Not all companies who track their vehicles need to worry about which cellular provider they use. Most don’t even know they may have a choice.
But if you do work in remote areas, you should pay attention and work with your GPS provider to ensure you get the right network.
I went to see ‘Mission Impossible’ today with my son and drove into town (Flagstaff) from our house which is in EXTREMELY bad AT&T coverage.
On the way home, I drove a couple miles around in our neighborhood to try to compare the reliability between AT&T and Verizon coverage.
My vehicle has both a Verizon-based device (labeled Rubicon) and an AT&T device (labeled Rubicon PNP).
We have a couple of internal mechanisms for determining how good the coverage ACTUALLY by:
- Viewing purported AT&T or Verizon coverage
- Showing ACTUAL cellular “lag” on a map
- Generating a report of ACTUAL cellular “lag” with a graph
Below is an actual AT&T coverage map showing the area where I typically lose coverage in “light blue” which is not ideal coverage. In the “dark blue” area, you can see there are very few places where the time for the device to report through the cellular network is more than a few seconds. In my area, you can see some “tall” pins which visually represent how long it took the device to report (which is really a measure of how far the vehicle had to move before forwarding that data once it recovers cellular coverage):
Note that the Verizon device (Rubicon) has a “pink” line and the AT&T device (Rubicon PNP) is in white. Verizon shows perfect coverage throughout (not pictured).
Here is how I pulled up the “lag report” version of the 3D map within GPS Insight:
[note this functionality is internal to GPS Insight support staff and is only available to end-customers upon special request]
Here is the display of my drive WITHOUT the coverage map. Notice that there are very few “tall” pins meaning very few “lagged” points:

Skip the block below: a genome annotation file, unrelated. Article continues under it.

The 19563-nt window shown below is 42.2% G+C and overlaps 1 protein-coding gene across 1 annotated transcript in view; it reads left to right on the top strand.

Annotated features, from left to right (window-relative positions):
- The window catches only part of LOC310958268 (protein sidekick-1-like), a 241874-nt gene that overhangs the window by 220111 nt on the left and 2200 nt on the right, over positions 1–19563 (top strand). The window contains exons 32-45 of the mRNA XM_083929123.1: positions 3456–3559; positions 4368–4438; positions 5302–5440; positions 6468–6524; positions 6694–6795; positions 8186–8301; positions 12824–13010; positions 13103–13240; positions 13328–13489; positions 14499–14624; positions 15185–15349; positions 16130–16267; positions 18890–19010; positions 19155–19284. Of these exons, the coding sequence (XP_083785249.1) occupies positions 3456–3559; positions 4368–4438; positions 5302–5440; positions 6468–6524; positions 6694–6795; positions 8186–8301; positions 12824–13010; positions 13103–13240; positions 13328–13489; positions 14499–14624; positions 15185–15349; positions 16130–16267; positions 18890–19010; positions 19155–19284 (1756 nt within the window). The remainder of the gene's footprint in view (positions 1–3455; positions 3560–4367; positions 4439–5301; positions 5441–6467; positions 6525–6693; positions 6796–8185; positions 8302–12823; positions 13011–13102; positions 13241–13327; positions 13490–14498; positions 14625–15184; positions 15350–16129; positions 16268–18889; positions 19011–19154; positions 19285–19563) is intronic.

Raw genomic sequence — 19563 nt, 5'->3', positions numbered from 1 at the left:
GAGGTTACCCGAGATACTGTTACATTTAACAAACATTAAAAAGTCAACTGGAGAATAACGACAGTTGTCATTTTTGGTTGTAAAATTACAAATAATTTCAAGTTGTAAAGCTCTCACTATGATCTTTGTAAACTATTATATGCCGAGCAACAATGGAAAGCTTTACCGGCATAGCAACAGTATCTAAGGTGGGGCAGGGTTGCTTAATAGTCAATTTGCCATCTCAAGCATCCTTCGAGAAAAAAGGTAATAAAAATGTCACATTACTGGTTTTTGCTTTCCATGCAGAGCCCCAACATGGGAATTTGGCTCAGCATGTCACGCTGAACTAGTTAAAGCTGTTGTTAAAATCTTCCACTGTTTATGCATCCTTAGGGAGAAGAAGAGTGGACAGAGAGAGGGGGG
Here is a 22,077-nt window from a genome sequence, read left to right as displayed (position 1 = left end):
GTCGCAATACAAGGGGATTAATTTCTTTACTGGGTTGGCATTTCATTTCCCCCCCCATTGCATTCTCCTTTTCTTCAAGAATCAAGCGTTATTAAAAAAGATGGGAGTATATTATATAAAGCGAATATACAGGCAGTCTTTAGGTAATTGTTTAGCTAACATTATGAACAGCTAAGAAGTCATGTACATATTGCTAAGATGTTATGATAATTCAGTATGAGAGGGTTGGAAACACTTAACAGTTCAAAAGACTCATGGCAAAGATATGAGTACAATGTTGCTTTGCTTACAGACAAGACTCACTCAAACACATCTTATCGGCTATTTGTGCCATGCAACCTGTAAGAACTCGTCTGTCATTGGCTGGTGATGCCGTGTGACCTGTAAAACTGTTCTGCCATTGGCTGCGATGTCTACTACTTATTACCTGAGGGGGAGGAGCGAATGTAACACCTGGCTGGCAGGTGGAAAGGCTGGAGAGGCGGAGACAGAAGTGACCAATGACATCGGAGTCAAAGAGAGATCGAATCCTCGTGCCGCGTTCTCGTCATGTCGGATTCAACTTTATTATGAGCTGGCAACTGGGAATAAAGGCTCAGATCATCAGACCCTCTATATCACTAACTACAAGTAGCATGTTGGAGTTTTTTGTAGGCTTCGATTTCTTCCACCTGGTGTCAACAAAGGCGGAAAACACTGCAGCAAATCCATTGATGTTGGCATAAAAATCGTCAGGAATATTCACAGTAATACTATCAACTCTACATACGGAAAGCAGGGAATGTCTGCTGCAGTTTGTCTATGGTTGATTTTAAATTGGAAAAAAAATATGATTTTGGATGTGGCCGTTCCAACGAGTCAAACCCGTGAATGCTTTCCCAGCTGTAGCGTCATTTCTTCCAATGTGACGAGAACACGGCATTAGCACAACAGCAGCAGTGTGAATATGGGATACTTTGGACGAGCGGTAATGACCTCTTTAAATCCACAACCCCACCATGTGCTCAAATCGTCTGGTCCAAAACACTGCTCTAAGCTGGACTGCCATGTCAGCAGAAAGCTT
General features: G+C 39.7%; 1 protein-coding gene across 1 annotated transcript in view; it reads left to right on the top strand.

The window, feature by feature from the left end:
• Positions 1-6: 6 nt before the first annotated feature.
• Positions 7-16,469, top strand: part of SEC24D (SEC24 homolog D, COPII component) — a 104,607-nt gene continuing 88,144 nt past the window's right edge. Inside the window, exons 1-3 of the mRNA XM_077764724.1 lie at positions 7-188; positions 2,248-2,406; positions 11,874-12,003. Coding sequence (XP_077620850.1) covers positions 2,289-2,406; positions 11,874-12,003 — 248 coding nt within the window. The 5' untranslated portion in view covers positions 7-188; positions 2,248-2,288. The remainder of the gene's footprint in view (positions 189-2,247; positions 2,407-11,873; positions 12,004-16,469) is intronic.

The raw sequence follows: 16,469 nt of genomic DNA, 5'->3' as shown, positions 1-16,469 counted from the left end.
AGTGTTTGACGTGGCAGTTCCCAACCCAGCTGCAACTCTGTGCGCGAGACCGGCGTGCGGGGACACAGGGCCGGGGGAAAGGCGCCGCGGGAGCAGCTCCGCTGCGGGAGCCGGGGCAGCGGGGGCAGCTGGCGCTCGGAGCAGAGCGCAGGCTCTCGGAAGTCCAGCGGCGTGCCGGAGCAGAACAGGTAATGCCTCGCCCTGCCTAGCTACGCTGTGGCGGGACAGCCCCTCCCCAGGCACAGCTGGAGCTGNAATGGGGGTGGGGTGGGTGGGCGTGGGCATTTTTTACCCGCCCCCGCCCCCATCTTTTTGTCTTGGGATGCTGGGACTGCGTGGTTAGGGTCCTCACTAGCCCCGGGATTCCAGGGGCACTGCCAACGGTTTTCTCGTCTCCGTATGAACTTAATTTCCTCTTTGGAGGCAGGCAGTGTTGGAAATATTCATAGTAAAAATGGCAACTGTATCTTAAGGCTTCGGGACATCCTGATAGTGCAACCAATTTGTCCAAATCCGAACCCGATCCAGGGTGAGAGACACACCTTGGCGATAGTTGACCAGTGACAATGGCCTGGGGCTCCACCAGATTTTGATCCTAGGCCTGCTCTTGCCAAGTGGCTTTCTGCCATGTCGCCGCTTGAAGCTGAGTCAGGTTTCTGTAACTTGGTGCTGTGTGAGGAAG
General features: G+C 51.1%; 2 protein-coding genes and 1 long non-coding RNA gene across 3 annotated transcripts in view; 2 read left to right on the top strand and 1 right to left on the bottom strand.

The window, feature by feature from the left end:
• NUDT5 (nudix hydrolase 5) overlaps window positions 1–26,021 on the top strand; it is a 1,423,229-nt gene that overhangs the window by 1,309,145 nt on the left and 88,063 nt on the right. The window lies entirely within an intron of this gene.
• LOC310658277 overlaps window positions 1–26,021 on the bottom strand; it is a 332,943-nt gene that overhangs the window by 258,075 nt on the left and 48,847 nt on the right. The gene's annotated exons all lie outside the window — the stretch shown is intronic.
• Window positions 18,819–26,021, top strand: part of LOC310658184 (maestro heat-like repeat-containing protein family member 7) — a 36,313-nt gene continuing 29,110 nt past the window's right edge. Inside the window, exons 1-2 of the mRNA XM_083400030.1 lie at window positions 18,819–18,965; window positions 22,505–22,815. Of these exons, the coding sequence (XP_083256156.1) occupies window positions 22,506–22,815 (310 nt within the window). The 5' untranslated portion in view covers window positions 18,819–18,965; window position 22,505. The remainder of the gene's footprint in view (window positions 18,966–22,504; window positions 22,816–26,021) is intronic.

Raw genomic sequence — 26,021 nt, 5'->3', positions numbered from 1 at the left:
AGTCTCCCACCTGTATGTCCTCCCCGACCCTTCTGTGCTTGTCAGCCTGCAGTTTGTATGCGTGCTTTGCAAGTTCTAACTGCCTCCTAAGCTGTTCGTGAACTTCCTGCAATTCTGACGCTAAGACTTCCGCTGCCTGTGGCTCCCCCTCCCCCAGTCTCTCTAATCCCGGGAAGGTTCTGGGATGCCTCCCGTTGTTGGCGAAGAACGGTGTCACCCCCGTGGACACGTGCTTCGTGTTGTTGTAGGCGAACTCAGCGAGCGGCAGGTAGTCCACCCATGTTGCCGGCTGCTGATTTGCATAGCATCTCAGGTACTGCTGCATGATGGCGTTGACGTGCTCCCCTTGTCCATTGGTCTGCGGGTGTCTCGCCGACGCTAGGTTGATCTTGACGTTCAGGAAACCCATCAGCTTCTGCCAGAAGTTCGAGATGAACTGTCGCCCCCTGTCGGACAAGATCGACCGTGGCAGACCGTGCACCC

Next I will run a quantitative analysis of today’s data, for just the 2 devices in this vehicle, after quickly creating a “Rubicons” vehicle group containing them both:
I can then run this (internal use) “Lag Report” on the “Rubicons” for today:
Note there is a “landmark” option where we could restrict the report to ONLY data within a certain area we define, such as a mine, or wherever a customer may be concerned about coverage. Also note above, that GPS Insight still thinks I am driving, since when I pull into my bad coverage and put the car in the garage, sometimes the final ignition off event doesn’t get transmitted until I drive back into coverage the next time I leave. This is normal behavior for poor coverage areas, and is unavoidable (unless you know enough to choose Verizon when purchasing in these cases, which is the point of this article).
Here is the output, showing 100% coverage for Verizon and 95.8% coverage for AT&T for today’s drive:
The AVERAGE time to report for Verizon is 2 seconds, whereas AT&T averages 7 seconds. The max for Verizon is 4 seconds, and for AT&T, the max times are 51 seconds and 3 minutes, for when the report reports within 1 minute or 10 minutes (we break it out into 1, 10, 30, 30+ minute “bands”).
Here is the past week, since I drove up to Flagstaff for vacation from Scottsdale, driving through notoriously bad AT&T coverage in the mountains (I know this because my iPhone is AT&T & worthless for that drive) — note that the percentage of < 1 minute reports is 100% for Verizon and only 83.7% for AT&T:
However, the week PRIOR to me leaving for vacation, driving around the more populated Scottsdale/Phoenix area, shows a much better 95.1% performance for AT&T vs. a 99.9% availability percentage for Verizon:
The moral of the story here is threefold:
BEFORE you purchase GPS Tracking devices for your fleet, make sure to determine A) if you have coverage issues in the areas your vehicles travel and B) whether or not you can afford to wait the minutes, hours, or sometimes overnight before the device reports in these areas.
If you may be affected, and aren’t sure, then make sure your GPS Tracking provider can provide not just multiple coverage options, but ALSO the tools to determine if there is a need for one coverage or another, as shown above.
As a point of reference, Verizon devices cost roughly $50 more than AT&T devices (due to additional modem and CDMA licensing costs). But that’s a onetime cost and will probably amount to less than 5% over the life of the device and service.
If that $50 keeps you from experiencing occasional cellular delays due to poor (typically) AT&T coverage, then it, and finding a company which provides the right coverage (e.g GPS Insight…), is certainly worth considering.